Dec 18, 2012

No schools crusade, kids just prefer a Christ-less Xmas

The media likes to claim Christmas is under attack in state schools. But Melbourne secondary teacher Chris Fotinopoulos found that most parents and pupils are fine with a Christ-less Christmas. Pop stars and circus routines, anyone?

“Christmas without God is essentially how kids understand Christmas these days. And we’re far more comfortable with [our daughter] participating in Christmas activities without religious education instructors meddling.”


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22 thoughts on “No schools crusade, kids just prefer a Christ-less Xmas

  1. shanghai

    Given that we prefer a ‘Christless Christmas” we obviously don’t wish to continue with the tradition – hence – let’s not screw around and play games.
    Drop Christmas as a holiday, save lots of money, and more importantly, keep business going thru the holiday season and improve productivity.

  2. wilful

    Merry Christmyth everyone. Our boy learnt last week (indirectly, he’s not enrolled in CRE) that candy canes have red stripes on them to symbolise the blood of Jesus. This follows up the earlier claim that easter eggs are hollow to symbolise the cave of the resurrection.

  3. mikeb

    Candy canes = blood of Jesus? That’s a new one for me……and since when do state primary schools teach creationism? Even the nuns at my Catholic school didn’t teach creationism. Maybe 100 yrs ago but certainly not in recent memory. Bring back the nativity plays and all the trimmings I say. No-one is forcing you to participate (& if they do then they should be stopped). Christmas is too much of a $$fest as it is. Next McD or KFC will be sponsoring it – or even worse.

  4. zut alors

    ‘As one of my 15-year-old students put it: “By the time we’ve reached secondary college, we’re totally over classroom Christmas activities.” “Christmas,” another said, “is for little kids.”’

    Fine, in that case presents for little kids only – anybody over 10 years of age enters a No Gift Zone, let’s prune this commercial travesty known as Christmas. Perfect.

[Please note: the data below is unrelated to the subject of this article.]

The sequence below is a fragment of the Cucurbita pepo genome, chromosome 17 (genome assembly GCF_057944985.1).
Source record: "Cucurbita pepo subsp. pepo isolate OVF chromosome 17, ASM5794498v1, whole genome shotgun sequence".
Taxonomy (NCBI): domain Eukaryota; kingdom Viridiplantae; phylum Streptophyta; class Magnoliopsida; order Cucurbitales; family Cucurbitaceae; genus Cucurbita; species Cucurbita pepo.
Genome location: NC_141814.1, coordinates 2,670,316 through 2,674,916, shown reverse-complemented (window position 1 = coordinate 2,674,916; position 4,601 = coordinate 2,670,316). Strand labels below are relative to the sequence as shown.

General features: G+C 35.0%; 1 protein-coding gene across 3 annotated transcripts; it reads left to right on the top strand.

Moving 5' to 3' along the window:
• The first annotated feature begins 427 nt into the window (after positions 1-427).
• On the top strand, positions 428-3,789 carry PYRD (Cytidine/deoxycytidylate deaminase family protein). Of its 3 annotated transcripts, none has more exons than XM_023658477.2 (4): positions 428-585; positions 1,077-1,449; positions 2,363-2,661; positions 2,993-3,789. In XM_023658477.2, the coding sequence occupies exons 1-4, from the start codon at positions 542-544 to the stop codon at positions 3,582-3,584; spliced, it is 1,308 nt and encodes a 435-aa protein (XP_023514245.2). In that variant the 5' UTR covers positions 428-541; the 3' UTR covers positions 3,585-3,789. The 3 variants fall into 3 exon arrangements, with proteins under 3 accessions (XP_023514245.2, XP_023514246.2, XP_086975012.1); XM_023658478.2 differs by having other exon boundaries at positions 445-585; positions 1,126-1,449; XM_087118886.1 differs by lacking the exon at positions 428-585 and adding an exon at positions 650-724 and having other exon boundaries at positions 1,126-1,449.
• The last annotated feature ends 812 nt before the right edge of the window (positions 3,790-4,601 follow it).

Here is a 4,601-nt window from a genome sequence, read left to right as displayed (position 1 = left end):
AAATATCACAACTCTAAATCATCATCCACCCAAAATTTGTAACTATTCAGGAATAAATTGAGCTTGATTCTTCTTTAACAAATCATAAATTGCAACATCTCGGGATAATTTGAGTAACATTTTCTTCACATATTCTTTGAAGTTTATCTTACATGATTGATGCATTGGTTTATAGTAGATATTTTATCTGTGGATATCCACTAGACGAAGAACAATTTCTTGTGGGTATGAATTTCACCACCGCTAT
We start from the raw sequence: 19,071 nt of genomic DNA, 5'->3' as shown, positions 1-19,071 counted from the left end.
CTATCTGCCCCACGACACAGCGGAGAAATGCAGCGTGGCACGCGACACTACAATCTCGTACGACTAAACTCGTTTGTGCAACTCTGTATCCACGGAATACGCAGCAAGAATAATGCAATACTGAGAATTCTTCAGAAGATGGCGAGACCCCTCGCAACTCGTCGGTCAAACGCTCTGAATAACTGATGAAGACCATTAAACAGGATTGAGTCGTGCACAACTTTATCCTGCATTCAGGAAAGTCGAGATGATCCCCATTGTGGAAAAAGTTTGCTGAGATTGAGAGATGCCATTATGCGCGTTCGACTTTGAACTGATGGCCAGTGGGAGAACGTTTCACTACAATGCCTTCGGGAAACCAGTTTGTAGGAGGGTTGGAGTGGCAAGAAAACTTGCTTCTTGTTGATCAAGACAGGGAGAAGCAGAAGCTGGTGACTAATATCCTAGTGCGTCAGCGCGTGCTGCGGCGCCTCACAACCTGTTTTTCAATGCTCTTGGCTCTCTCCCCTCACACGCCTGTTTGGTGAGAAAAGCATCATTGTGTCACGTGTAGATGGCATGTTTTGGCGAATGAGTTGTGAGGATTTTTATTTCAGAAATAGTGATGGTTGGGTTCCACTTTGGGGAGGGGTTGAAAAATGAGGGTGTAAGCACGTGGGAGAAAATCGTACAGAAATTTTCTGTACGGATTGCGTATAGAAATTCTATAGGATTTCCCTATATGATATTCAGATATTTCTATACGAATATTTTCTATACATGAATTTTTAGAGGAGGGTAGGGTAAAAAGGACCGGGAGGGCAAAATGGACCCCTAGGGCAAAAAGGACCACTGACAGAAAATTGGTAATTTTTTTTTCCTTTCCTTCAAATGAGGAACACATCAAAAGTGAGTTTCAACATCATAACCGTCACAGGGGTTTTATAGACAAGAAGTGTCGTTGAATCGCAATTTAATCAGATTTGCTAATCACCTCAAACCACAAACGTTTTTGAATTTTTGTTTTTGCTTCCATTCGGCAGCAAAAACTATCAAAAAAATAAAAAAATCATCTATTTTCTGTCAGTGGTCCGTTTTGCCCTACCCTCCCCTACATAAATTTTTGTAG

However, one suspects the dismissive 15 year-old will have his/her hand out for something on 25th. The latest i-phone perhaps…

  5. secondsoprano

    Congratulations for entirely missing the point shanghai.

    The secular celebration IS Christmas for most Australians. Sure it used to be a christian festival (for some it still is). Before that, it used to be a pagan festival.

    Now, it’s a time to rest, reflect, spend time with family & friends, stop working, go to the beach, eat a lot, give presents, share a meal, celebrate family, friends and life. Importantly, it’s an opportunity to do that at the same time everyone else is doing it, because despite Thatcher’s dire predictions there is still a thing called society.

    If you are so inclined, you can go to church at Christmas. Most people don’t. So what? The rest of the tradition still has substantial meaning and value. Babies and bathwater spring to mind at this point … that or “bah humbug”. Either way, I think you’re wrong.

  6. secondsoprano

    @mikeb “since when do state primary schools teach creationism?”

    Since we let publicly funded untrained indoctrinators, aka “scripture teachers” and “school chaplains” loose on our unsuspecting progengy.

  7. zut alors

    Candy cane red stripes as the blood of Jesus? Classic!

    Just when you think they can’t concoct any more weirdo stuff (eg: virgin birth) they produce fresh material. In the northern hemisphere snow must symbolise the dandruff of Jesus.

  8. Frank

    Go jingle jangle on a sunny morning

  9. Hugh (Charlie) McColl

    mikeb, if you want a nativity play, or better still a diorama, go to your local McDonalds. Have the fries and little toys with it.

  10. mikeb

    @seconsoprano – evidence that’s what they are doing (teaching creationism) or I call troll.
    @hugh – insulting me doesn’t further your argument. Just shows a lack of imagination or intelligence – troll.

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